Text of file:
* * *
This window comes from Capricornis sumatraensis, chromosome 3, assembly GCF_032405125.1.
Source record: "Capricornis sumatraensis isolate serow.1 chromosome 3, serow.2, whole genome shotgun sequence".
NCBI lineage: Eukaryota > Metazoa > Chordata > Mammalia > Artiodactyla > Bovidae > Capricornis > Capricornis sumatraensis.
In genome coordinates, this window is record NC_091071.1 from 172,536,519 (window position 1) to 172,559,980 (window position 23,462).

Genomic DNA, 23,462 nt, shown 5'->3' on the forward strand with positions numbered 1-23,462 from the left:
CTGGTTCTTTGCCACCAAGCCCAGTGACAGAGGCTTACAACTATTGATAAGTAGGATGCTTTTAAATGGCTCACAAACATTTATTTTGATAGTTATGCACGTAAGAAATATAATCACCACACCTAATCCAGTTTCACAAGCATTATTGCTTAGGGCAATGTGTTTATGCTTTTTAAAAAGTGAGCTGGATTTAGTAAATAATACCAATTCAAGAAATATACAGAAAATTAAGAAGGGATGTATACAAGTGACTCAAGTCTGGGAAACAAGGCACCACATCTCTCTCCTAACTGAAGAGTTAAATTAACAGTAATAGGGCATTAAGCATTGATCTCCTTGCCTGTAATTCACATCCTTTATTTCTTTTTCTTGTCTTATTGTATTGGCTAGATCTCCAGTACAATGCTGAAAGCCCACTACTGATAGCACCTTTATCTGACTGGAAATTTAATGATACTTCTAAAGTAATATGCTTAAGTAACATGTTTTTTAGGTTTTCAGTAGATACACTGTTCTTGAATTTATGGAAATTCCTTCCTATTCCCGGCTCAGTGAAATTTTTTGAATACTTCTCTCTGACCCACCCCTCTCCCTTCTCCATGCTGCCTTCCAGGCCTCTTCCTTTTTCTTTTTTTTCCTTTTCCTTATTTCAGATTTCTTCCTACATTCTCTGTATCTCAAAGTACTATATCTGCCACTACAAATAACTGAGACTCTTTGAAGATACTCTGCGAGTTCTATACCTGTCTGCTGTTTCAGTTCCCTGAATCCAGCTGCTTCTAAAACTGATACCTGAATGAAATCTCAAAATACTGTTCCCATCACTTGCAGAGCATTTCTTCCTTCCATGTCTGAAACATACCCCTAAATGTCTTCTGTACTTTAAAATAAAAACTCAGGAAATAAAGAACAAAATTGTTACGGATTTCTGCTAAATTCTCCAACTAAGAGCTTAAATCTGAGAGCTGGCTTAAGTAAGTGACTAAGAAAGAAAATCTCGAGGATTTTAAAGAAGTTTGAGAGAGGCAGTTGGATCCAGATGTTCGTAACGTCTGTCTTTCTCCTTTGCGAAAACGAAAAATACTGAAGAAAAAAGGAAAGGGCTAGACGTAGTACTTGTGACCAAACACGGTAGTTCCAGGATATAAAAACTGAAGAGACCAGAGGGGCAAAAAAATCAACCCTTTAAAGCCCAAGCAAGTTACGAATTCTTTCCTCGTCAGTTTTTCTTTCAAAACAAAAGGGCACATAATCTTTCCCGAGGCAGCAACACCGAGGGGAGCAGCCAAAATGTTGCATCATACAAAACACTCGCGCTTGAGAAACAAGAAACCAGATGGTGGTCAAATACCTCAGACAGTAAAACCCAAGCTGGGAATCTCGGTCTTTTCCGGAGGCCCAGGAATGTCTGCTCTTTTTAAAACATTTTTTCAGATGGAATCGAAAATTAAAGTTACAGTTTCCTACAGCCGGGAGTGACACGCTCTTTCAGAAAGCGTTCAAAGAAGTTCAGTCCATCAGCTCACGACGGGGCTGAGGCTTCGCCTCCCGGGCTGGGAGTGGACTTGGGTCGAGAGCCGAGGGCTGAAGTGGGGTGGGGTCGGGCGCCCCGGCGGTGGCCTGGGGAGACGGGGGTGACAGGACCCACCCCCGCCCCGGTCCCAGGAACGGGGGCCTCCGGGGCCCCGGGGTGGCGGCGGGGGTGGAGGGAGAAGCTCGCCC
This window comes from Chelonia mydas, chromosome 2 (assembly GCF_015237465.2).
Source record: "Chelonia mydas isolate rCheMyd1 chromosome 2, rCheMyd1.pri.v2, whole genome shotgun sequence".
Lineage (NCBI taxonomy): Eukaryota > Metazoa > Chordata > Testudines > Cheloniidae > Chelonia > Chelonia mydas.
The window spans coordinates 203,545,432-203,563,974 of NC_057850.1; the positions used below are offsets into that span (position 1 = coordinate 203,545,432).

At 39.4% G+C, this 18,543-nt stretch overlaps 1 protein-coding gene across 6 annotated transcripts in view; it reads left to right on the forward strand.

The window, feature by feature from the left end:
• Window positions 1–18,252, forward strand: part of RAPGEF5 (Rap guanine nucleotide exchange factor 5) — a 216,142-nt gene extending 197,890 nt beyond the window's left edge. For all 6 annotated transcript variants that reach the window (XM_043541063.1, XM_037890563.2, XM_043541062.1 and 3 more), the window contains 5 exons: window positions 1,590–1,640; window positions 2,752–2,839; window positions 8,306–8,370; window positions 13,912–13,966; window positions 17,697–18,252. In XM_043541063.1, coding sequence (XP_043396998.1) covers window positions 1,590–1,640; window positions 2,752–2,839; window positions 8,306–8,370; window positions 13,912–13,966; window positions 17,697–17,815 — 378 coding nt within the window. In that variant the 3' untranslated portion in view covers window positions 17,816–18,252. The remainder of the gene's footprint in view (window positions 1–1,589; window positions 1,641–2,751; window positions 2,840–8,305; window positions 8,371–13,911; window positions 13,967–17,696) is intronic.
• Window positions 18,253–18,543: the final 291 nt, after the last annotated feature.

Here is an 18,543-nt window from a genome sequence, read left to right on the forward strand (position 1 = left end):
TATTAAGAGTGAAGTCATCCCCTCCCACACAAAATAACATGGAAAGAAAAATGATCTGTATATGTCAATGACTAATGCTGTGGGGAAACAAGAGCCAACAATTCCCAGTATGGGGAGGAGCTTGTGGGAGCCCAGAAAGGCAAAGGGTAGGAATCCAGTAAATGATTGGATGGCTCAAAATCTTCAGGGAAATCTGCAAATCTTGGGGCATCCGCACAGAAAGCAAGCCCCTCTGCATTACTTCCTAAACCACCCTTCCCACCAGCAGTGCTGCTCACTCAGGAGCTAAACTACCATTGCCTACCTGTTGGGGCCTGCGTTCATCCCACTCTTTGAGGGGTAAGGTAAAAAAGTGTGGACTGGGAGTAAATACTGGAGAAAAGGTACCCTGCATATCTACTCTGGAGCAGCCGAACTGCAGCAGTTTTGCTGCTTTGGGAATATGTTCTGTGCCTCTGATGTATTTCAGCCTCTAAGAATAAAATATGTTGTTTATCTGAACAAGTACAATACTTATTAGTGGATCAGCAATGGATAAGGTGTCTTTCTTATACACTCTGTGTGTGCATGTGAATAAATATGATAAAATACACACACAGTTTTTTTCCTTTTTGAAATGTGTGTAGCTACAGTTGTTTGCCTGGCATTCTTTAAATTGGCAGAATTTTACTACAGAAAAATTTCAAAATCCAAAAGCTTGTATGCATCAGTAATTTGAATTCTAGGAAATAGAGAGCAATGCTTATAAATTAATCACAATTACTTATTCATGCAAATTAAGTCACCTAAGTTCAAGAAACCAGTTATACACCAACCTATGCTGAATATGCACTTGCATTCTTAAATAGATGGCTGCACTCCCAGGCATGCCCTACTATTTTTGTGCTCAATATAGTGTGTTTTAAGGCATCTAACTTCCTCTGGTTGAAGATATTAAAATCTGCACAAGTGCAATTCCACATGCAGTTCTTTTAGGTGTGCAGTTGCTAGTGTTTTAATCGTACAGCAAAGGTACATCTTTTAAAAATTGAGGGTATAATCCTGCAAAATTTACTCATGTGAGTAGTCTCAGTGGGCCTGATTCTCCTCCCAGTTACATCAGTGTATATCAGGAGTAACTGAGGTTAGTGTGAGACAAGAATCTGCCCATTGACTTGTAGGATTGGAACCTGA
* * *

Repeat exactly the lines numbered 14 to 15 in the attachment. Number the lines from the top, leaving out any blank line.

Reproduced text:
• Window positions 18,253–18,543: the final 291 nt, after the last annotated feature.

Here is an 18,543-nt window from a genome sequence, read left to right on the forward strand (position 1 = left end):